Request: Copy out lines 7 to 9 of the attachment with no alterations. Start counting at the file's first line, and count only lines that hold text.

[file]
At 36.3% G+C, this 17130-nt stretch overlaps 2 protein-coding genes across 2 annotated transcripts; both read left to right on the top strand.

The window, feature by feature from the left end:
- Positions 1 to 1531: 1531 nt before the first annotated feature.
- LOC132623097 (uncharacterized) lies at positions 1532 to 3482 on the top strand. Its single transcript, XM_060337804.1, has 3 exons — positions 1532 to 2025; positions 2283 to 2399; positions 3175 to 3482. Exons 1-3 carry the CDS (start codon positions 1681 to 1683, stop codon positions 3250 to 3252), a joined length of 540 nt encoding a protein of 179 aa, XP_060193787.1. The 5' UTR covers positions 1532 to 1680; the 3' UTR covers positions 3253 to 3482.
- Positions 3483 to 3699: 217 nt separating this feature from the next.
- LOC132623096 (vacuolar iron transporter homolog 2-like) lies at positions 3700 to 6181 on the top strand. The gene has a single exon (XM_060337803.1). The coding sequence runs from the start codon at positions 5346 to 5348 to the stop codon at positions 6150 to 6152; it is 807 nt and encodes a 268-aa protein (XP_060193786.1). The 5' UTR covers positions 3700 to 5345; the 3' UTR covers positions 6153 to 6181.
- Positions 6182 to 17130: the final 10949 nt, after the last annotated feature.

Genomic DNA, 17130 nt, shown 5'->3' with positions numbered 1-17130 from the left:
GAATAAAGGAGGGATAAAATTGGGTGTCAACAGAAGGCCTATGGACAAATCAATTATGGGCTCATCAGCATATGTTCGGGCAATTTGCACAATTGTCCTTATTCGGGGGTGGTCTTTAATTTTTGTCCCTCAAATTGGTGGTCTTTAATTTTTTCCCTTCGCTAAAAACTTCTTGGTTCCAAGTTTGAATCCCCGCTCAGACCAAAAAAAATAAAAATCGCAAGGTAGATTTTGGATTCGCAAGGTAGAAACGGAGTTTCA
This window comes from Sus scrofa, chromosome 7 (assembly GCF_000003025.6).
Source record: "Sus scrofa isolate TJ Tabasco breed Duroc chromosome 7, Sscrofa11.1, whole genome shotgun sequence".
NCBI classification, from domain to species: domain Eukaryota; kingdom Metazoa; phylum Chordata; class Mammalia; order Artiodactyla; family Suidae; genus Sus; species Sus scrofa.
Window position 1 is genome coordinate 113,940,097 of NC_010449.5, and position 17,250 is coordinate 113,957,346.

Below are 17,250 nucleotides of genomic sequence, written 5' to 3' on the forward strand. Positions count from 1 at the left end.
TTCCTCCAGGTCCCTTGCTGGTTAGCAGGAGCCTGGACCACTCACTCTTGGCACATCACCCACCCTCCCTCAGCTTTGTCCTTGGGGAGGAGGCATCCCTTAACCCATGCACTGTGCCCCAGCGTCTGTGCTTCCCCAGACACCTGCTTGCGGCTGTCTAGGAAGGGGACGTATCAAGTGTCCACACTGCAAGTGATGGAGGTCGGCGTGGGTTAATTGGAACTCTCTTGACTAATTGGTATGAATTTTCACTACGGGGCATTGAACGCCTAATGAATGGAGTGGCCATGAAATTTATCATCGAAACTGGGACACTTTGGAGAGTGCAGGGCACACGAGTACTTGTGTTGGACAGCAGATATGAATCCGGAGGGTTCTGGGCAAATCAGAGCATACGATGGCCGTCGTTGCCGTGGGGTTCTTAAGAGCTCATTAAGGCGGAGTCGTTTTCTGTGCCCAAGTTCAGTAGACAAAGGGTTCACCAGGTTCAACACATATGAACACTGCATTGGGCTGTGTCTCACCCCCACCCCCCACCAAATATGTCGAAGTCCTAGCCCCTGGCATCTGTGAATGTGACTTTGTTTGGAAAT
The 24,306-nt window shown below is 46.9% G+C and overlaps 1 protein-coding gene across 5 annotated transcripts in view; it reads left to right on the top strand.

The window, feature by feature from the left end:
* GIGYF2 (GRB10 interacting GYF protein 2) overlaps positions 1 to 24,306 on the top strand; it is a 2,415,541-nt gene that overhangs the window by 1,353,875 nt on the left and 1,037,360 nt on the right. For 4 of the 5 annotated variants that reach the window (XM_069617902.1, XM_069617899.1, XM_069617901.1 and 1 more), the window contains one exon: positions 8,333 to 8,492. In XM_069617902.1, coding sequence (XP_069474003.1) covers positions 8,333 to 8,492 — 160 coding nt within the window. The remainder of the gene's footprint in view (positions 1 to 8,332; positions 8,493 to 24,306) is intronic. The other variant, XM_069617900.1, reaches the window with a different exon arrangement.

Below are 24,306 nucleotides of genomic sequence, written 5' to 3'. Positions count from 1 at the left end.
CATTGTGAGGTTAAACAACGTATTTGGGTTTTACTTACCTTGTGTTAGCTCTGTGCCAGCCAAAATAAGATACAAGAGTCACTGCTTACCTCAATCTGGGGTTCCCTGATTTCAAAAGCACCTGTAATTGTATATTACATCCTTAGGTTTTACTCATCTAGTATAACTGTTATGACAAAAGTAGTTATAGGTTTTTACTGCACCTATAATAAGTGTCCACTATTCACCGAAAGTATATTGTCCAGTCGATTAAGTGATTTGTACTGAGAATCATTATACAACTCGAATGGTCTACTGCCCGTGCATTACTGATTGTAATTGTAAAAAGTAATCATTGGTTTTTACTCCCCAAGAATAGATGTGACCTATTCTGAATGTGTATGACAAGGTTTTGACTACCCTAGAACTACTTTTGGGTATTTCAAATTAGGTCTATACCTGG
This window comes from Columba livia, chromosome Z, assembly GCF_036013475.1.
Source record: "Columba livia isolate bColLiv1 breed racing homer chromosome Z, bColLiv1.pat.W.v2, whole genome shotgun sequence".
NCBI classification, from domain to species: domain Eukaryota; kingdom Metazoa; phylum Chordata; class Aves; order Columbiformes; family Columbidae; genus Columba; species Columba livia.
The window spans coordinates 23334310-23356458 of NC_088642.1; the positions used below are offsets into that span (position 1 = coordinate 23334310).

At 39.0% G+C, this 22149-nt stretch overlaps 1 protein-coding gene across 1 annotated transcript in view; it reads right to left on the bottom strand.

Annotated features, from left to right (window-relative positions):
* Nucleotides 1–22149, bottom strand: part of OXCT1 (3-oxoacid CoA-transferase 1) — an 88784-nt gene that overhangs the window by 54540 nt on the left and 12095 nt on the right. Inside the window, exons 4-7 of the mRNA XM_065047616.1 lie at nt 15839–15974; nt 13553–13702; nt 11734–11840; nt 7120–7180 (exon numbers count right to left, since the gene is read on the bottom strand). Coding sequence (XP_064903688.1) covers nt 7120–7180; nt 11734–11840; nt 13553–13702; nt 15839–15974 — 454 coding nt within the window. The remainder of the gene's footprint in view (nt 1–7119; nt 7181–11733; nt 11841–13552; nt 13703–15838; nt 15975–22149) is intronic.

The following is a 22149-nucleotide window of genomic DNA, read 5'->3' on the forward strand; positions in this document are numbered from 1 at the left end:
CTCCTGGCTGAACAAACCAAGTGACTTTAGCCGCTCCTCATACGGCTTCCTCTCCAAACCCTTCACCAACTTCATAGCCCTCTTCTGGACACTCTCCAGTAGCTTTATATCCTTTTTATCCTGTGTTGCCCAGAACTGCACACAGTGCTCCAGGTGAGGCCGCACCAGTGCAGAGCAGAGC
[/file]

- Positions 6182 to 17130: the final 10949 nt, after the last annotated feature.

Genomic DNA, 17130 nt, shown 5'->3' with positions numbered 1-17130 from the left:
GAATAAAGGAGGGATAAAATTGGGTGTCAACAGAAGGCCTATGGACAAATCAATTATGGGCTCATCAGCATATGTTCGGGCAATTTGCACAATTGTCCTTATTCGGGGGTGGTCTTTAATTTTTGTCCCTCAAATTGGTGGTCTTTAATTTTTTCCCTTCGCTAAAAACTTCTTGGTTCCAAGTTTGAATCCCCGCTCAGACCAAAAAAAATAAAAATCGCAAGGTAGATTTTGGATTCGCAAGGTAGAAACGGAGTTTCA